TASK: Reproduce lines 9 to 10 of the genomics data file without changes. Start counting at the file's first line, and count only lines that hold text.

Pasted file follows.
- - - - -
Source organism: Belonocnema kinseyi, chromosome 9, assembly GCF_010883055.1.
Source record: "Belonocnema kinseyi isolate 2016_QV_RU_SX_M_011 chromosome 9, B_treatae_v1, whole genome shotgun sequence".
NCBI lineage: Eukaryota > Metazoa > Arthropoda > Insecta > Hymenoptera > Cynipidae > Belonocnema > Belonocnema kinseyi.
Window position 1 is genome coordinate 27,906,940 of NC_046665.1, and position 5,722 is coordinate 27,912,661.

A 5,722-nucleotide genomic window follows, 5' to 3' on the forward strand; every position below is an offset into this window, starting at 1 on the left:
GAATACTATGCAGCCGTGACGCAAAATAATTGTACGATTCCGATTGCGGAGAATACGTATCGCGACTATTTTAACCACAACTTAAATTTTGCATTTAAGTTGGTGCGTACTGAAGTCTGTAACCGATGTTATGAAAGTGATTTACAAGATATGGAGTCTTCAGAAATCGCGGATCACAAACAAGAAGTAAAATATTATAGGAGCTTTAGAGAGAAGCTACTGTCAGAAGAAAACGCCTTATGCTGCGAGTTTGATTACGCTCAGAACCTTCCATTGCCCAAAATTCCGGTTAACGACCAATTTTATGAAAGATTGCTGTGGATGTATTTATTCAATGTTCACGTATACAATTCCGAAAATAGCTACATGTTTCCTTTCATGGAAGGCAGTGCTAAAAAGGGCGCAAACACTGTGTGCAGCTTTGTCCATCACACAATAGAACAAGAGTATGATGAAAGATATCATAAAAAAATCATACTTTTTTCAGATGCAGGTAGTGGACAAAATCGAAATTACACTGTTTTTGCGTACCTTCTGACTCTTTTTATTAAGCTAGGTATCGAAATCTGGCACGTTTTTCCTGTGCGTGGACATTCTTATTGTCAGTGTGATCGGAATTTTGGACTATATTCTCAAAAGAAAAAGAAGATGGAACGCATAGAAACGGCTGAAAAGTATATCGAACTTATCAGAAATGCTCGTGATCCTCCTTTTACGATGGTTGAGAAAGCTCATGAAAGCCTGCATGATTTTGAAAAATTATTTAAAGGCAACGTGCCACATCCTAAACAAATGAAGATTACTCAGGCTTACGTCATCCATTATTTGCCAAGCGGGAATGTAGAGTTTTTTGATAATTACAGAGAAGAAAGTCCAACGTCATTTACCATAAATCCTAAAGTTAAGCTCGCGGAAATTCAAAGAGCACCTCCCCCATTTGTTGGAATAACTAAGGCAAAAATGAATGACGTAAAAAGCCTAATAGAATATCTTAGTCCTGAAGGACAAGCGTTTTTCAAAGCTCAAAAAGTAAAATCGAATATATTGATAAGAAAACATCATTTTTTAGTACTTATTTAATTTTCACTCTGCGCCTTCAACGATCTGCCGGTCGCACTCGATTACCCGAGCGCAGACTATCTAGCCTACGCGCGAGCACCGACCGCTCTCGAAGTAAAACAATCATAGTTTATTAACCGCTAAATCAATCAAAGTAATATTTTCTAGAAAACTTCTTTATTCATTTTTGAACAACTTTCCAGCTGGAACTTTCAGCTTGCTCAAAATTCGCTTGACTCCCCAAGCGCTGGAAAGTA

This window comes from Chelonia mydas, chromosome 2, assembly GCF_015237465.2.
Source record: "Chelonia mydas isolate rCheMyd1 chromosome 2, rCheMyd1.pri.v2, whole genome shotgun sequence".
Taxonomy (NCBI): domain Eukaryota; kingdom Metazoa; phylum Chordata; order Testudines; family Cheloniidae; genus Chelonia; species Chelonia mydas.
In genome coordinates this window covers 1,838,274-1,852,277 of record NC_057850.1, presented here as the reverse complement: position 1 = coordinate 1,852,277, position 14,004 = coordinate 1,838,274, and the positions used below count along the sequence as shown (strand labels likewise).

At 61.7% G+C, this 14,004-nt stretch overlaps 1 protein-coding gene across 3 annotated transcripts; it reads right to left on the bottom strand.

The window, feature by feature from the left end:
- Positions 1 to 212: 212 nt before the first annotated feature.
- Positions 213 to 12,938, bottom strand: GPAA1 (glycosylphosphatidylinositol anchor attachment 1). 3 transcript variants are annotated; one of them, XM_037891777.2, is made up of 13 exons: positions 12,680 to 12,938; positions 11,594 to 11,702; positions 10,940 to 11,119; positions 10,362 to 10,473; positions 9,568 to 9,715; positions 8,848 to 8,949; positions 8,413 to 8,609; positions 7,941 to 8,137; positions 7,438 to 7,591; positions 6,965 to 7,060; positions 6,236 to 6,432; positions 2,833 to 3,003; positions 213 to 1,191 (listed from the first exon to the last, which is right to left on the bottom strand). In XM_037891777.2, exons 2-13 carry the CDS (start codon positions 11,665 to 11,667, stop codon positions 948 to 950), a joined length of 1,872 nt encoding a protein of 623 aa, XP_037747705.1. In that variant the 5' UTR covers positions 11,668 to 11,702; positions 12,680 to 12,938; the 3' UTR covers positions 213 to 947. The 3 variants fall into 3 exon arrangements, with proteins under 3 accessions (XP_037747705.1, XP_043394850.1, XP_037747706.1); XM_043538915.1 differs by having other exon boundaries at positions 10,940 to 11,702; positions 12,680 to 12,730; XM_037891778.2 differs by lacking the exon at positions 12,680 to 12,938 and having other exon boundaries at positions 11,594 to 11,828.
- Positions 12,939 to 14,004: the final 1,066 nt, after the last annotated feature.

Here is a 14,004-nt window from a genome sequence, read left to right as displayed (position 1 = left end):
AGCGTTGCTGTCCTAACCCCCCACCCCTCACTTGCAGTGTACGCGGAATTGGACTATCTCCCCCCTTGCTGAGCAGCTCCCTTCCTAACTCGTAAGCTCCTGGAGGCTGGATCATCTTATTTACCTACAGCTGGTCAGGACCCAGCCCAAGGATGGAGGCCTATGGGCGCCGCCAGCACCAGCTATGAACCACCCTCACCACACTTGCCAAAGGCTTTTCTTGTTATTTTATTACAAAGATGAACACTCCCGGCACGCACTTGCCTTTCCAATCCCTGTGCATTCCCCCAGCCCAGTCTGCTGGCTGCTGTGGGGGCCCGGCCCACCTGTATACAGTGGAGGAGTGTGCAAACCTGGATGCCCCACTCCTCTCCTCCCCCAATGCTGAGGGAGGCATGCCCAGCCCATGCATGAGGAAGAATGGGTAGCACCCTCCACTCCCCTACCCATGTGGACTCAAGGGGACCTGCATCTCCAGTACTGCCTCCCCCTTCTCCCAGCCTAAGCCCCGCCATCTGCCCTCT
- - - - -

Taxonomy (NCBI): domain Eukaryota; kingdom Metazoa; phylum Chordata; order Testudines; family Cheloniidae; genus Chelonia; species Chelonia mydas.
In genome coordinates this window covers 1,838,274-1,852,277 of record NC_057850.1, presented here as the reverse complement: position 1 = coordinate 1,852,277, position 14,004 = coordinate 1,838,274, and the positions used below count along the sequence as shown (strand labels likewise).